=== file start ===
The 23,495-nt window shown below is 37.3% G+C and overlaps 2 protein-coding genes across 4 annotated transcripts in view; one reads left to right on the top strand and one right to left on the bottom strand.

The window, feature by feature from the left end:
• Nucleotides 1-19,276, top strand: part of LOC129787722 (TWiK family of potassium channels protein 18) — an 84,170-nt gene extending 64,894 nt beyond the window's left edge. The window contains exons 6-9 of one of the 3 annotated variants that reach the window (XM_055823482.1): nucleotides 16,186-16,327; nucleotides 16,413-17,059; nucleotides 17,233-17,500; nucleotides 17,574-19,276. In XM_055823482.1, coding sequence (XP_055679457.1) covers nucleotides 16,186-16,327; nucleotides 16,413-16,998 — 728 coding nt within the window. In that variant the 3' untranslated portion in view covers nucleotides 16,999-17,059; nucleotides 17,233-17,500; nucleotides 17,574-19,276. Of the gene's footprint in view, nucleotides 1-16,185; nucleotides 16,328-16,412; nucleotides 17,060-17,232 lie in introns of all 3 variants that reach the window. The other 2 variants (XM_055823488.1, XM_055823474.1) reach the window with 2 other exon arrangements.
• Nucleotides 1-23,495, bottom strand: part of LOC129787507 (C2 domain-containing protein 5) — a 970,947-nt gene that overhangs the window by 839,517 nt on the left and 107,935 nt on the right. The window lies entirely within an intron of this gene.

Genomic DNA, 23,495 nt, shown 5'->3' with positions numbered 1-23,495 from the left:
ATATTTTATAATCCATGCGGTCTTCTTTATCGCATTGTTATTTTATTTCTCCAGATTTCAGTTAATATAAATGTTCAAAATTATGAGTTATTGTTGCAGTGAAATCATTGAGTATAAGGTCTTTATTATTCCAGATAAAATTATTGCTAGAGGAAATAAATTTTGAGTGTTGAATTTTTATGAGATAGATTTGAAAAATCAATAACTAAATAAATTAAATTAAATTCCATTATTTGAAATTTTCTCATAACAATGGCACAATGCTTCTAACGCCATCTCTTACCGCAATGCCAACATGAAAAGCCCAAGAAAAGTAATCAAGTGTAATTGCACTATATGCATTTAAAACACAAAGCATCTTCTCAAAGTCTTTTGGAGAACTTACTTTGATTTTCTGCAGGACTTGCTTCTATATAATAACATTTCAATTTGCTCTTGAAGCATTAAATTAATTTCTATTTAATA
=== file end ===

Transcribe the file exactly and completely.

The 23,495-nt window shown below is 37.3% G+C and overlaps 2 protein-coding genes across 4 annotated transcripts in view; one reads left to right on the top strand and one right to left on the bottom strand.

The window, feature by feature from the left end:
• Nucleotides 1-19,276, top strand: part of LOC129787722 (TWiK family of potassium channels protein 18) — an 84,170-nt gene extending 64,894 nt beyond the window's left edge. The window contains exons 6-9 of one of the 3 annotated variants that reach the window (XM_055823482.1): nucleotides 16,186-16,327; nucleotides 16,413-17,059; nucleotides 17,233-17,500; nucleotides 17,574-19,276. In XM_055823482.1, coding sequence (XP_055679457.1) covers nucleotides 16,186-16,327; nucleotides 16,413-16,998 — 728 coding nt within the window. In that variant the 3' untranslated portion in view covers nucleotides 16,999-17,059; nucleotides 17,233-17,500; nucleotides 17,574-19,276. Of the gene's footprint in view, nucleotides 1-16,185; nucleotides 16,328-16,412; nucleotides 17,060-17,232 lie in introns of all 3 variants that reach the window. The other 2 variants (XM_055823488.1, XM_055823474.1) reach the window with 2 other exon arrangements.
• Nucleotides 1-23,495, bottom strand: part of LOC129787507 (C2 domain-containing protein 5) — a 970,947-nt gene that overhangs the window by 839,517 nt on the left and 107,935 nt on the right. The window lies entirely within an intron of this gene.

Genomic DNA, 23,495 nt, shown 5'->3' with positions numbered 1-23,495 from the left:
ATATTTTATAATCCATGCGGTCTTCTTTATCGCATTGTTATTTTATTTCTCCAGATTTCAGTTAATATAAATGTTCAAAATTATGAGTTATTGTTGCAGTGAAATCATTGAGTATAAGGTCTTTATTATTCCAGATAAAATTATTGCTAGAGGAAATAAATTTTGAGTGTTGAATTTTTATGAGATAGATTTGAAAAATCAATAACTAAATAAATTAAATTAAATTCCATTATTTGAAATTTTCTCATAACAATGGCACAATGCTTCTAACGCCATCTCTTACCGCAATGCCAACATGAAAAGCCCAAGAAAAGTAATCAAGTGTAATTGCACTATATGCATTTAAAACACAAAGCATCTTCTCAAAGTCTTTTGGAGAACTTACTTTGATTTTCTGCAGGACTTGCTTCTATATAATAACATTTCAATTTGCTCTTGAAGCATTAAATTAATTTCTATTTAATA